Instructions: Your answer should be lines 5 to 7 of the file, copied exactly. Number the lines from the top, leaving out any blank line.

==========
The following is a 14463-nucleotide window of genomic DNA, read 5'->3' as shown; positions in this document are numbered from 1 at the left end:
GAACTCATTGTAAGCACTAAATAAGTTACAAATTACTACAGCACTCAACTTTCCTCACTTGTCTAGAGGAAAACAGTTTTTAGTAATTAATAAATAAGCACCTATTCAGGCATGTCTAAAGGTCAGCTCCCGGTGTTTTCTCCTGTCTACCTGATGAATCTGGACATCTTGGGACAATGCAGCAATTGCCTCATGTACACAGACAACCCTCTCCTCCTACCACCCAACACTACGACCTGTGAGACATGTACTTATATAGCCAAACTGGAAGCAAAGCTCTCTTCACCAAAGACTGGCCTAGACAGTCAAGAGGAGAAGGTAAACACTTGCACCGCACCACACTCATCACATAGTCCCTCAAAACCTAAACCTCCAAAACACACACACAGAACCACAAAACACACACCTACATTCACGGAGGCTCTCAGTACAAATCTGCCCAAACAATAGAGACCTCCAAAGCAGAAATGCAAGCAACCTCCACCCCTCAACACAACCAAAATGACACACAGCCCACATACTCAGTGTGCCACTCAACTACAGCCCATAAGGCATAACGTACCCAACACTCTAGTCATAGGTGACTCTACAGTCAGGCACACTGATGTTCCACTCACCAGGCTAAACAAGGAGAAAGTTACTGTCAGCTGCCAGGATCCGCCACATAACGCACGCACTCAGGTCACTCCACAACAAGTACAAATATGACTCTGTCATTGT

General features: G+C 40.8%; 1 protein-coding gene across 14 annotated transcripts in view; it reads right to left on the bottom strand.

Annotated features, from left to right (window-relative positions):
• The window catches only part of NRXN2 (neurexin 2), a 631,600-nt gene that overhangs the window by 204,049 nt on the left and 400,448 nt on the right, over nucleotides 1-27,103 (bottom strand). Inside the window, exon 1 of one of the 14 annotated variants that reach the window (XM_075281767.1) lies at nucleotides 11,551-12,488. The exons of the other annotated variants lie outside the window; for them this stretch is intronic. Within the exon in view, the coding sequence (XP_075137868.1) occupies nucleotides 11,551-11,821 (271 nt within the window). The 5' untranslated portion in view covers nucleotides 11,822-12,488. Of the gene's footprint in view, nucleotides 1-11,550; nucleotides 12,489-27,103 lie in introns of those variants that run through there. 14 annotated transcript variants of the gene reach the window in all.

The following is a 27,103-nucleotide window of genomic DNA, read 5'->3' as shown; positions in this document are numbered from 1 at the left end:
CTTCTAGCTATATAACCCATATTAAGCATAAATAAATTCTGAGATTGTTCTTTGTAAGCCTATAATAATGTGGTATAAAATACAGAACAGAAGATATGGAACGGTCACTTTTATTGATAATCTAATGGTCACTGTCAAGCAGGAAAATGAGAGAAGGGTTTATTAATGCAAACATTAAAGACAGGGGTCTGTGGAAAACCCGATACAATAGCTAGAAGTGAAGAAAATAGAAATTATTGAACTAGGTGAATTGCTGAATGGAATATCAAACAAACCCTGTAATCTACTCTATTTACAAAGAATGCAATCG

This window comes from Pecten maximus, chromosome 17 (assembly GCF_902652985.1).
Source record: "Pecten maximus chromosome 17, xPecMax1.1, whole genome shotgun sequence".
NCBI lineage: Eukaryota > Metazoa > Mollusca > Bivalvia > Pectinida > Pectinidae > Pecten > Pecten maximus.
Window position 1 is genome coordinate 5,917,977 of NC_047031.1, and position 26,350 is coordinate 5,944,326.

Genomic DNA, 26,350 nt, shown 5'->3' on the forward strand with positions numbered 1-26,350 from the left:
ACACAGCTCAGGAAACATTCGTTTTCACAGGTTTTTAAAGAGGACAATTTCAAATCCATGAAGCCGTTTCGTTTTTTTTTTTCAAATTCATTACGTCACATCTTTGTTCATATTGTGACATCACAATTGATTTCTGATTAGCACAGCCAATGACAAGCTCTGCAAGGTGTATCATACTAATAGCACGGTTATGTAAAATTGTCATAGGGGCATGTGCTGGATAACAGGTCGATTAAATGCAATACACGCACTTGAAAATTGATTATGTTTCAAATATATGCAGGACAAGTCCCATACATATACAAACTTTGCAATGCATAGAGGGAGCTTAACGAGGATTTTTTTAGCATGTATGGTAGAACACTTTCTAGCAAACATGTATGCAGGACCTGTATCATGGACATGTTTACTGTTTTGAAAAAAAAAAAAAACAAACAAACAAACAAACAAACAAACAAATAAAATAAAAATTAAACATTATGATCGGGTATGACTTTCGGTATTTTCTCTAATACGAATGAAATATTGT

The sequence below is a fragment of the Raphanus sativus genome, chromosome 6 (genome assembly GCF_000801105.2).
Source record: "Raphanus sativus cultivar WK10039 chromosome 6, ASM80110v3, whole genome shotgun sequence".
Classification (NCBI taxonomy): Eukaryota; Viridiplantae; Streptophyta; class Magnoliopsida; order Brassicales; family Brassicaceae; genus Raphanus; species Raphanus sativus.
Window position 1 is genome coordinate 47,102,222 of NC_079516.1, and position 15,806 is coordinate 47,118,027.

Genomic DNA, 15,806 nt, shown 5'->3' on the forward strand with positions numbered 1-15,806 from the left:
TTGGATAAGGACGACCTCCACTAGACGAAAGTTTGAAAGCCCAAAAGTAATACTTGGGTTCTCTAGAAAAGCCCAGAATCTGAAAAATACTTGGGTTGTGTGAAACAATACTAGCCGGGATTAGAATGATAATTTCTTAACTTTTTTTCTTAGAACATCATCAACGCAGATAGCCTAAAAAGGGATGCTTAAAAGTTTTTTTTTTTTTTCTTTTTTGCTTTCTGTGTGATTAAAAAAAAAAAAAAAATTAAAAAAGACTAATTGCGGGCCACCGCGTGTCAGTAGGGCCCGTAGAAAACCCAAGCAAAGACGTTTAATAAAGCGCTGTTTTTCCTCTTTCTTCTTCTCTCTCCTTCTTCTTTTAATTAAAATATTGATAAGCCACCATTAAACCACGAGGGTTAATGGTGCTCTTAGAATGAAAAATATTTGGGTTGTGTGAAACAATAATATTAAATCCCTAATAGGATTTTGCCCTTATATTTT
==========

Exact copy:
• The window catches only part of NRXN2 (neurexin 2), a 631,600-nt gene that overhangs the window by 204,049 nt on the left and 400,448 nt on the right, over nucleotides 1-27,103 (bottom strand). Inside the window, exon 1 of one of the 14 annotated variants that reach the window (XM_075281767.1) lies at nucleotides 11,551-12,488. The exons of the other annotated variants lie outside the window; for them this stretch is intronic. Within the exon in view, the coding sequence (XP_075137868.1) occupies nucleotides 11,551-11,821 (271 nt within the window). The 5' untranslated portion in view covers nucleotides 11,822-12,488. Of the gene's footprint in view, nucleotides 1-11,550; nucleotides 12,489-27,103 lie in introns of those variants that run through there. 14 annotated transcript variants of the gene reach the window in all.

The following is a 27,103-nucleotide window of genomic DNA, read 5'->3' as shown; positions in this document are numbered from 1 at the left end:
CTTCTAGCTATATAACCCATATTAAGCATAAATAAATTCTGAGATTGTTCTTTGTAAGCCTATAATAATGTGGTATAAAATACAGAACAGAAGATATGGAACGGTCACTTTTATTGATAATCTAATGGTCACTGTCAAGCAGGAAAATGAGAGAAGGGTTTATTAATGCAAACATTAAAGACAGGGGTCTGTGGAAAACCCGATACAATAGCTAGAAGTGAAGAAAATAGAAATTATTGAACTAGGTGAATTGCTGAATGGAATATCAAACAAACCCTGTAATCTACTCTATTTACAAAGAATGCAATCG